Welcome to the Gamon Lab website

Dr. Gamon studies the "breathing of the planet" - the exchanges of carbon and water vapour between the biosphere and the atmosphere that affect ecosystem productivity and help regulate our atmosphere and climate.

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Research Topics

· Disturbance effects on ecosystem function
· Climate change impacts in northern latitude ecosystems
· Optical tools for sampling terrestrial ecosystems
· Detecting plant biochemical responses with non-contact optical methods
· Stress-related plant ecophysiology and photosynthesis changes
· Eco-informatics and Cyberinfrastructure for ecosystem monitoring

Research Topics

What is a spectral laboratory?

Dr. Gamon's Spectral Laboratory focuses on the use of optical remote sensing to evaluate vegetation productivity. Dr. Gamon founded SpecNet toward this goal and developed of a number of spectral reflectance tools (uni-spec, multi-spec) that can be used in analyzing field, airborne and spacecraft data.


Join us!

Do you want to understand reflectance and global productivity at a deeper level? Apply online to join Gamon Lab as a Post-Doctoral Fellow, Ph.D. or Master's student.

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"I welcome inquiries from applicants interested in ecology (ecophysiology, ecosystems ecology), remote sensing, ecosystem modeling and eco-informatics and cyberinfrastructure. Please complete an online application."

Current Projects

  • “Evaluating growing season length and productivity across the ABoVE Domain using novel satellite indices and a ground sensor network”(ABoVE Program, NASA, USA)

    How are growing season length and primary productivity changing in the boreal and arctic regions of Alaska and western Canada and what drives these changes?  Using satellite remote sensing and ground measurements (optical sensors and eddy covariance), this project investigates patterns of “greening” and “browning” detected in satellite time series data, and seeks to resolve the underlying causes, including disturbance, climate variation, and climate change leading to altered temperatures and hydrology.  Key tools will include the light-use efficiency model and novel satellite-derived pigment indices that detect invisible photosynthetic activity in evergreen vegetation.  This 3-year project is part of a 9-year NASA ABoVE program, and is funded through the University of Nebraska.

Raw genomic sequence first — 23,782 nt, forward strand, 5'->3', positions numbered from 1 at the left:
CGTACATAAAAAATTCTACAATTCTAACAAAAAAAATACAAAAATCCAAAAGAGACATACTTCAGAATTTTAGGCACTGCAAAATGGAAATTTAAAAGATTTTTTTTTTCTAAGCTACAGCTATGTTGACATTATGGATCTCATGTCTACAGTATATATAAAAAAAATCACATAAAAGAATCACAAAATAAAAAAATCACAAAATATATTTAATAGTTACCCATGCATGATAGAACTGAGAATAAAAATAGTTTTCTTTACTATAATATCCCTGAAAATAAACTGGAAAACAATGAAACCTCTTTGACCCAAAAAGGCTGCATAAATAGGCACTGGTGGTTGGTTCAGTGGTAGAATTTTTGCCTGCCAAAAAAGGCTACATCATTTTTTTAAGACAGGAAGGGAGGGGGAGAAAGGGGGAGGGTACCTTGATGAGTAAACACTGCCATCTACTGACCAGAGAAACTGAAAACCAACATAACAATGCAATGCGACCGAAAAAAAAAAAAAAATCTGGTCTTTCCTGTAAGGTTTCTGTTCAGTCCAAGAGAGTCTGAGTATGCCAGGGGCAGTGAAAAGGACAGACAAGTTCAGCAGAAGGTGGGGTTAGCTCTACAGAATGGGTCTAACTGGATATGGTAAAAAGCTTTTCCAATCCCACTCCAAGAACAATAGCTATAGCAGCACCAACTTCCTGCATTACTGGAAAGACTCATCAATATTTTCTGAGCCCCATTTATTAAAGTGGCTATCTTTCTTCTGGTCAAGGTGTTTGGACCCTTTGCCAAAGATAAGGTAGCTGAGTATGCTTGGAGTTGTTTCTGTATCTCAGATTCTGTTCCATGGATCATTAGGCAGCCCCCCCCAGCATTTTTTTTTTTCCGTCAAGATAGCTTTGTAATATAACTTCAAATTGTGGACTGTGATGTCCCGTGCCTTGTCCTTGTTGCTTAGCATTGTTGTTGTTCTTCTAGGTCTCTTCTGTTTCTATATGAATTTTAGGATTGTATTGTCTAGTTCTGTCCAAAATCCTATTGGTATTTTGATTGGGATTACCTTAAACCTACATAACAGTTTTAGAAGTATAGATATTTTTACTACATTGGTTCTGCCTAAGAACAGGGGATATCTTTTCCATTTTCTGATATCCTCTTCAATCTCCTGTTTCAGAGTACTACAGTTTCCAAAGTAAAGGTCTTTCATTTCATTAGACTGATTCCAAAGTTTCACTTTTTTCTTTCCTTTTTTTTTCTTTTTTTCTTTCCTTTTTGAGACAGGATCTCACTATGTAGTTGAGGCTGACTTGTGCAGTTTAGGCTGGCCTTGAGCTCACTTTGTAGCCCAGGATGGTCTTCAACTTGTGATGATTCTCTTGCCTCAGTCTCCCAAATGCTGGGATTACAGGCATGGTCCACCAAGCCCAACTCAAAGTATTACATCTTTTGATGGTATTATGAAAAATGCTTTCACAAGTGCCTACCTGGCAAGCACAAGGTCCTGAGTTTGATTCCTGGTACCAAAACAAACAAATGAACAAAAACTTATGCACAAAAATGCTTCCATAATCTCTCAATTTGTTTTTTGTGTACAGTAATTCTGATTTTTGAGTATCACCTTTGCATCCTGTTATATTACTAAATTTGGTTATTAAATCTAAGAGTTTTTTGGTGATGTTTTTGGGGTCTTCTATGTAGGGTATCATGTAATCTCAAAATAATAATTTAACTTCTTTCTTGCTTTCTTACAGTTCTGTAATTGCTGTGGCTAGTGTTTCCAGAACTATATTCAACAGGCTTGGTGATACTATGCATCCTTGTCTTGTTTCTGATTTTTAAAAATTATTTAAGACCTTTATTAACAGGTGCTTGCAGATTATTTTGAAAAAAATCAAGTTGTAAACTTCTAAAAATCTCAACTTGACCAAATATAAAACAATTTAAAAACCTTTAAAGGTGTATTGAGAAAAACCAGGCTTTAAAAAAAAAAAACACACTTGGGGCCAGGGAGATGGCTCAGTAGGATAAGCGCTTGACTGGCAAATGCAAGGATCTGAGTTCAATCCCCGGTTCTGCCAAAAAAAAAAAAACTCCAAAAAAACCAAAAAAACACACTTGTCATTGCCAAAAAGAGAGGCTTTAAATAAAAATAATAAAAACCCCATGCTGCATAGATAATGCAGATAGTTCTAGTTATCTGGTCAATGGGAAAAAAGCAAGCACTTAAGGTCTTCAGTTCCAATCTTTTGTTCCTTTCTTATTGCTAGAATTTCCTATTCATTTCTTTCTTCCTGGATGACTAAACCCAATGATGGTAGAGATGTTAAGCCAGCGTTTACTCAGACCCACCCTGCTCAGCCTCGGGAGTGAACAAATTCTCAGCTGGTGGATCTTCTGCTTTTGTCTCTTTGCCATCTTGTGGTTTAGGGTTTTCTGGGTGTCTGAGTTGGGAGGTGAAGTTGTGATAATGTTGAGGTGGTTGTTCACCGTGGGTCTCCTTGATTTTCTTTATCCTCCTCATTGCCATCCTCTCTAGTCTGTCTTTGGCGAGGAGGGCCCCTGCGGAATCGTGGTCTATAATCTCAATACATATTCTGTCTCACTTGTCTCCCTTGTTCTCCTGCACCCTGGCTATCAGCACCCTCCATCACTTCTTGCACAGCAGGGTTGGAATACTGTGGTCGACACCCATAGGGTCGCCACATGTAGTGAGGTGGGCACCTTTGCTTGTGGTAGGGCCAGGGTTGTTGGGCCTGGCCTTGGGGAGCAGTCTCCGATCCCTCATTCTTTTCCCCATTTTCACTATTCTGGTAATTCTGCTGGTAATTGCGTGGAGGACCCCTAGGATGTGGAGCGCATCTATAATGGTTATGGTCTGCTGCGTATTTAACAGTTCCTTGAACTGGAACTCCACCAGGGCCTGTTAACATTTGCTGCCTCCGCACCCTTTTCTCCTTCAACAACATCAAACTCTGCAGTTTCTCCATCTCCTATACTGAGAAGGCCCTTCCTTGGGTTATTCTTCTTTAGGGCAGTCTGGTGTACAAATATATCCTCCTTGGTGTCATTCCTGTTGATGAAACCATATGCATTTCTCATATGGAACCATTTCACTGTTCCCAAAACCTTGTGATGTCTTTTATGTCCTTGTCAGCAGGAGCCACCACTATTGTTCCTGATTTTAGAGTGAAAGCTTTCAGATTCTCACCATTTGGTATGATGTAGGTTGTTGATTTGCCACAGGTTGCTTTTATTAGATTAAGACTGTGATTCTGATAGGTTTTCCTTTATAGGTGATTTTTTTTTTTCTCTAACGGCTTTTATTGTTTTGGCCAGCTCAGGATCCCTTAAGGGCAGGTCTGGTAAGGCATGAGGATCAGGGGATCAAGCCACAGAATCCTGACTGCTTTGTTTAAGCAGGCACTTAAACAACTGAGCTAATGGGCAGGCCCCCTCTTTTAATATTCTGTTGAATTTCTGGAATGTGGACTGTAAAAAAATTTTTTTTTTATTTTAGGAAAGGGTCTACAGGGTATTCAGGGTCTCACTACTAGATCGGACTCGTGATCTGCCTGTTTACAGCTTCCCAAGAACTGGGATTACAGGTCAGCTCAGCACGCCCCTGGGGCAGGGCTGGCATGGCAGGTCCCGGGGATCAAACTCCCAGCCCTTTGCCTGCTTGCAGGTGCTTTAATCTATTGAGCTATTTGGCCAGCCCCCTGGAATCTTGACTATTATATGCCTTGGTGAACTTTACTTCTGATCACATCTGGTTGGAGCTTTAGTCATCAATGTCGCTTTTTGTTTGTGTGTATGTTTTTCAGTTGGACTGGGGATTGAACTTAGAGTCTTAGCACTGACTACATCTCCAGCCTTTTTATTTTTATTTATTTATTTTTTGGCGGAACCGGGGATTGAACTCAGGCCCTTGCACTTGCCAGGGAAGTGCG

• “The functional significance of plant optical diversity: a multi-scale analysis” (NSERC, Canada)
    This project applies new optical sampling methods to study biodiversity, gas exchange (the breathing of the planet), and ecosystem feedbacks to the atmosphere and climate.  The central theme is “optical diversity” – variation in vegetation optical patterns in time and space – because optical variation reveals useful information about underlying species richness, functional diversity, and ecosystem processes. 
  • “Quantifiying the carbon balance of Mattheis Ranch” (Rangeland Research Institute, U. Alberta).
    This project measures net carbon uptake at Mattheis Ranch using eddy covariance and remote sensing methods, validated by independent ground sampling. This work can provide a basis for improved rangeland management that optimizes carbon sequestration, ecosystem productivity and biodiversity. 
  • “Imaging Spectrometry & Cyberinfrastructure for Biospheric Carbon Monitoring” (AITF)
    This project uses novel field sensors and remote sensing to monitor patterns of ecosystem-atmosphere carbon exchange (the “breathing of the planet”).  A key focus is the integration of optical remote sensing with gas flux measurements, with the goal of developing improved optical methods of monitoring ecosystem function.
  • "Linking remotely sensed optical diversity to genetic, phylogenetic and functional diversity to predict ecosystem processes."  (Collaborative Research, US NSF & NASA)
  • Funded by the US National Science Foundation (NSF) and the National Aeronautic and Space Administration (NASA), this project will explore the ability of remote sensing to detect biodiversity at many levels. In particular, we will test the Optical Diversity and Surrogacy hypotheses using experimental studies at Cedar Creek Reserve and other sites in the US Midwest. Interested applicants should also consider applying directly to partner universities, which include the University of Nebraska and the University of Minnesota. Click here to read the project ABSTRACT.